Effect of AUBAGIO on organic anion transporter 3 (OAT3) substrates Teriflunomide inhibits the activity of OAT3 in vivo. In patients taking AUBAGIO, exposure of drugs which are OAT3 substrates (e.g., cefaclor, cimetidine, ciprofloxacin, penicillin G, ketoprofen, furosemide, methotrexate, zidovudine) may be increased. Monitor these patients and adjust the dose of the concomitant drug(s) which are OAT3 substrates as required [see Clinical Pharmacology (12.3) in the full prescribing information]. Effect of AUBAGIO on BCRP and organic anion transporting polypeptide B1 and B3 (OATP1B1/ 1B3) substrates Teriflunomide inhibits the activity of BCRP and OATP1B1/1B3 in vivo. For a patient taking AUBAGIO, the dose of rosuvastatin should not exceed 10 mg once daily. For other substrates of BCRP (e.g., mitoxantrone) and drugs in the OATP family (e.g., methotrexate, rifampin), especially HMG-Co reductase inhibitors (e.g., atorvastatin, nateglinide, pravastatin, repaglinide, and simvastatin), consider reducing the dose of these drugs and monitor patients closely for signs and symptoms of increased exposures to the drugs while patients are taking AUBAGIO [see Clinical Pharmacology (12.3) in the full prescribing information]. 8 USE IN SPECIFIC POPULATIONS 8.1 Pregnancy Pregnancy Exposure Registry There is a pregnancy exposure registry that monitors pregnancy outcomes in women exposed to AUBAGIO during pregnancy. Healthcare providers and patients are encouraged to report pregnancies by calling 1-800-745-4447, option 2 Risk Summary AUBAGIO is contraindicated for use in pregnant women and females of reproductive potential not using effective contraception because of the potential for fetal harm based on animal data. Human data are not available at this time to inform the presence or absence of drug-associated risk with the use of AUBAGIO during pregnancy. In animal reproduction studies in rat and rabbits, oral administration of teriflunomide during organogenesis caused teratogenicity and embryolethality at plasma exposures (AUC) lower than that at the maximum human recommended dose (MHRD) of 14 mg/day [see Data]. In the US general population, the estimated background risk of major birth defects and miscarriage in clinically recognized pregnancies is 2%–4% and 15%–20%, respectively. The background risk of major birth defects and miscarriage in the indicated population is unknown. Clinical Considerations Women who wish to become pregnant should discontinue use of AUBAGIO and undergo an accelerated elimination procedure to decrease the plasma concentration of teriflunomide to less than 0.02 mg/L (0.02 mcg/mL). Effective contraception should be used until is it verified that plasma concentrations of teriflunomide are less than 0.02 mg/L (0.02 mcg/mL) [see Warnings and Precautions (5.3)]. Human plasma concentrations of teriflunomide less than 0.02 mg/L (0.02 mcg/mL) are expected to have minimal embryofetal risk [see Contraindications (4) and Warnings and Precautions (5.3)]. If the patient becomes pregnant while taking this drug, stop treatment with AUBAGIO, inform the patient of the potential risk to the fetus, and perform the accelerated drug elimination procedure to achieve plasma concentrations of less than 0.02 mg/L (0.02 mcg/mL) [see Warnings and Precautions (5.3) and Clinical Pharmacology (12.3) in the full prescribing information]. Refer the patient to an obstetrician/gynecologist, preferably experienced in reproductive toxicity, for further evaluation and counseling [see Warnings and Precautions (5.2, 5.3)]. Data Animal Data When teriflunomide (oral doses of 1, 3, or 10 mg/kg/day) was administered to pregnant rats throughout the period of organogenesis, high incidences of fetal malformation (primarily craniofacial, and axial and appendicular skeletal defects) and embryofetal death were observed at doses not associated with maternal toxicity. Adverse effects on embryofetal development were observed following dosing at various stages throughout organogenesis. Maternal plasma exposure at the no-effect level (1.0 mg/kg/day) for embryofetal developmental toxicity in rats was less than that in humans at the maximum recommended human dose (MRHD, 14 mg /day). Administration of teriflunomide (oral doses of 1, 3.5, or 12 mg/kg/day) to pregnant rabbits throughout organogenesis resulted in high incidences of fetal malformation (primarily craniofacial, and axial and appendicular skeletal defects) and embryofetal death at doses associated with minimal maternal toxicity. Maternal plasma exposure at the no-effect dose (1.0 mg/kg/day) for embryofetal developmental toxicity in rabbits was less than that in humans at the MRHD. In studies in which teriflunomide (oral doses of 0.05, 0.1, 0.3, 0.6, or 1.0 mg/kg/day) was administered to rats during gestation and lactation, decreased growth, eye and skin abnormalities, and high incidences of malformation (limb defects) and postnatal death were observed in the offspring at doses not associated with maternal toxicity. Maternal plasma exposure at the no-effect dose for pre- and postnatal developmental toxicity in rats (0.10 mg/kg/day) was less than that in humans at the MRHD. In animal reproduction studies of leflunomide, embryolethality and teratogenic effects were observed in pregnant rat and rabbit at or below clinically relevant plasma teriflunomide exposures (AUC). In published reproduction studies in pregnant mice, leflunomide was embryolethal and increased the incidence of malformations (craniofacial, axial skeletal, heart and great vessel). Supplementation with exogenous uridine reduced the teratogenic effects in pregnant mice, suggesting that the mode of action (inhibition of mitochondrial enzyme dihydroorotate dehydrogenase) is the same for therapeutic efficacy and developmental toxicity. At recommended doses in humans, teriflunomide and leflunomide result in a similar range of plasma concentrations of teriflunomide. 8.2 Lactation Risk Summary It is not known whether this drug is excreted in human milk. Teriflunomide was detected in rat milk following a single oral dose. The developmental and health benefits of breastfeeding should be considered along with the mother’s clinical need for AUBAGIO and any potential adverse effects on the breastfed infant from AUBAGIO or from the underlying maternal condition.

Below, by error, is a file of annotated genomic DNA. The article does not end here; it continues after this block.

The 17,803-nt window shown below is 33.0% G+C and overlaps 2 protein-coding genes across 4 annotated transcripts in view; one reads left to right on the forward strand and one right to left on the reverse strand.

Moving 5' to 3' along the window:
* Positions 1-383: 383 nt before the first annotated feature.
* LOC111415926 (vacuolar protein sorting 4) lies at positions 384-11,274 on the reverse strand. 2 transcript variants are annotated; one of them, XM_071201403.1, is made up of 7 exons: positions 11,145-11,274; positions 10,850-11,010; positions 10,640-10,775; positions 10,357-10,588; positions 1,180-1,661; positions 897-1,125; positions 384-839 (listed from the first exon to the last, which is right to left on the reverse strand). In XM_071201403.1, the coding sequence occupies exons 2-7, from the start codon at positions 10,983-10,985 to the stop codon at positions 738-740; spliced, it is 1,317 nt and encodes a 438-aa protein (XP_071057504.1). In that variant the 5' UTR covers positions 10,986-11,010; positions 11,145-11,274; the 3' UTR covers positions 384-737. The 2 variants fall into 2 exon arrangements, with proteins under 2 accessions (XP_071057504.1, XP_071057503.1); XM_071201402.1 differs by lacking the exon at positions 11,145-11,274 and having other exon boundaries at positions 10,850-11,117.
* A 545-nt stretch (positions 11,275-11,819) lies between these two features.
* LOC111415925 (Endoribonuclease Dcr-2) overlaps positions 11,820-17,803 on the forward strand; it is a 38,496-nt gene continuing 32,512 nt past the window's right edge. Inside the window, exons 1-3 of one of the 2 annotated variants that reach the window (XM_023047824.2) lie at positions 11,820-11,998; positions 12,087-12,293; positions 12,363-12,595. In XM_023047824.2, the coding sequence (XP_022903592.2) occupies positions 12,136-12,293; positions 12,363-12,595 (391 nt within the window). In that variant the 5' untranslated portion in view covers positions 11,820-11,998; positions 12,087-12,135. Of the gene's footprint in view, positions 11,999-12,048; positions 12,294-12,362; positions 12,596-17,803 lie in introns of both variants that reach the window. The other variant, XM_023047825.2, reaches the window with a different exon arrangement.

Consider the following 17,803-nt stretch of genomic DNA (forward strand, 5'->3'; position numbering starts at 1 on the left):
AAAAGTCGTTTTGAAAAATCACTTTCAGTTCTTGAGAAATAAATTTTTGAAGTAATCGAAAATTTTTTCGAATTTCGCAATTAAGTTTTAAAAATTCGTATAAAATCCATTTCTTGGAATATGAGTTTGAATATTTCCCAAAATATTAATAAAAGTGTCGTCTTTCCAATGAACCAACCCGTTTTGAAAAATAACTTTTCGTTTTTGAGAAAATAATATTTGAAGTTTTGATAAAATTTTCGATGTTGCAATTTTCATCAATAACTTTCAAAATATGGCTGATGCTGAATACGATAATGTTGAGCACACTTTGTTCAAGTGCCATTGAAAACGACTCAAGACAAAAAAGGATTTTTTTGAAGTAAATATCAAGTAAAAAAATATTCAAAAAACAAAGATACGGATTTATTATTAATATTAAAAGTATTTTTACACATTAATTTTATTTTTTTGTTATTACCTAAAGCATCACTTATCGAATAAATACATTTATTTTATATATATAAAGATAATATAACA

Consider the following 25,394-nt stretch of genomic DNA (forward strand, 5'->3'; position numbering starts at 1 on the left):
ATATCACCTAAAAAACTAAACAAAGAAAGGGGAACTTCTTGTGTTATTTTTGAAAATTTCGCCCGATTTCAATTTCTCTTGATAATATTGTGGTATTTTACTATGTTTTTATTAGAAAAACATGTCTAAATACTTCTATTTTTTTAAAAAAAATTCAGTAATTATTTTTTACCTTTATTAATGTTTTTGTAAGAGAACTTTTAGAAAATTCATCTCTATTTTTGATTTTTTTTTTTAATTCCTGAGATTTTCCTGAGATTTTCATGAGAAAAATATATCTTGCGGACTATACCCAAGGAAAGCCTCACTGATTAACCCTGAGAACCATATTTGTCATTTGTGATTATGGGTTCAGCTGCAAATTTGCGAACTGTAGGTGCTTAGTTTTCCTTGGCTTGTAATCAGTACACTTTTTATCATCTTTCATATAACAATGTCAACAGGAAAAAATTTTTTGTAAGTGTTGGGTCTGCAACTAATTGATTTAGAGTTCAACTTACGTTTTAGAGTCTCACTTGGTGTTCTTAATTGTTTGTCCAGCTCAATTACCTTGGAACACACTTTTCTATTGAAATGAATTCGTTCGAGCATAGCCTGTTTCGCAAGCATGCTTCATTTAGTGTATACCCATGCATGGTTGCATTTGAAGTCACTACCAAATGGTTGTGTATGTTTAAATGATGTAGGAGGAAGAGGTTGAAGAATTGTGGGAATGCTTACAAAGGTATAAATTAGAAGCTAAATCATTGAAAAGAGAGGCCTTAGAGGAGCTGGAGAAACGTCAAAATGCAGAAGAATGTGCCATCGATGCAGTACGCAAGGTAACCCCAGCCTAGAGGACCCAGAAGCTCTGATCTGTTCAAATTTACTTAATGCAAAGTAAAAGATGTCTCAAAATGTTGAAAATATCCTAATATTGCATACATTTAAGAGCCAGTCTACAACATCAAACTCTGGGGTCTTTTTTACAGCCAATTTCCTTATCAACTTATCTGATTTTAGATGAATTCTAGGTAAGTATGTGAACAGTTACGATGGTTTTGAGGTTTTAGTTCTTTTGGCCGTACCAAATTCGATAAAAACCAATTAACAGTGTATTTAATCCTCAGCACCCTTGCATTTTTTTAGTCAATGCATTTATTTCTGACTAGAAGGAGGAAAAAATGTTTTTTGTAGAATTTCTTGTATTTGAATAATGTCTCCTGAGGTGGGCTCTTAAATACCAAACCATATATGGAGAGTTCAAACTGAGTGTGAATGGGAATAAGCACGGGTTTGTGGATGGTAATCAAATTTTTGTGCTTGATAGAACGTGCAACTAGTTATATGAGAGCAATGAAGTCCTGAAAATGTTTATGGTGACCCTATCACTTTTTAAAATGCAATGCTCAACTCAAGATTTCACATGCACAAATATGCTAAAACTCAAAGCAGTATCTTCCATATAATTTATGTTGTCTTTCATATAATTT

AUBAGIO® (teriflunomide) tablets, for oral use 8.3 Females and Males of Reproductive Potential Pregnancy Testing Exclude pregnancy prior to initiation of treatment with AUBAGIO in females of reproductive potential. Advise females to notify their healthcare provider immediately if pregnancy occurs or is suspected during treatment [see Warnings and Precautions (5.2, 5.3) and Use in Specific Populations (8.1)]. Contraception Females Females of reproductive potential should use effective contraception while taking AUBAGIO. If AUBAGIO is discontinued, use of contraception should be continued until is it verified that plasma concentrations of teriflunomide are less than 0.02 mg/L (0.02 mcg/mL). Females of reproductive potential who wish to become pregnant should undergo an accelerated elimination procedure. Effective contraception should be used until it is verified that plasma concentrations of teriflunomide are less than 0.02 mg/L (0.02 mcg/mL) [see Warnings and Precautions (5.3)]. Males AUBAGIO is detected in human semen. Animal studies to specifically evaluate the risk of male-mediated fetal toxicity have not been conducted. To minimize any possible risk, men not wishing to father a child and their female partners should use effective contraception. Men wishing to father a child should discontinue use of AUBAGIO and either undergo an accelerated elimination procedure or wait until verification that the plasma teriflunomide concentration is less than 0.02 mg/L (0.02 mcg/mL) [see Warnings and Precautions (5.3)]. Infertility Administration of teriflunomide to male rats resulted in no adverse effects on fertility. However, reduced epididymal sperm count was observed [see Nonclinical Toxicology (13.1) in the full prescribing information]. Effects of AUBAGIO on fertility in humans have not been evaluated. 8.4 Pediatric Use Safety and effectiveness in pediatric patients have not been established. 8.5 Geriatric Use Clinical studies of AUBAGIO did not include patients over 65 years old. 8.6 Hepatic Impairment No dosage adjustment is necessary for patients with mild and moderate hepatic impairment. The pharmacokinetics of teriflunomide in severe hepatic impairment have not been evaluated. AUBAGIO is contraindicated in patients with severe hepatic impairment [see Contraindications (4), Warnings and Precautions (5.1), and Clinical Pharmacology (12.3) in the full prescribing information]. 8.7 Renal Impairment No dosage adjustment is necessary for patients with mild, moderate, and severe renal impairment [see Clinical Pharmacology (12.3) in the full prescribing information]. 10 OVERDOSAGE There is no experience regarding teriflunomide overdose or intoxication in humans. Teriflunomide 70 mg daily up to 14 days was well tolerated by healthy subjects. In the event of clinically significant overdose or toxicity, cholestyramine or activated charcoal is recommended to accelerate elimination [see Warnings and Precautions (5.3)].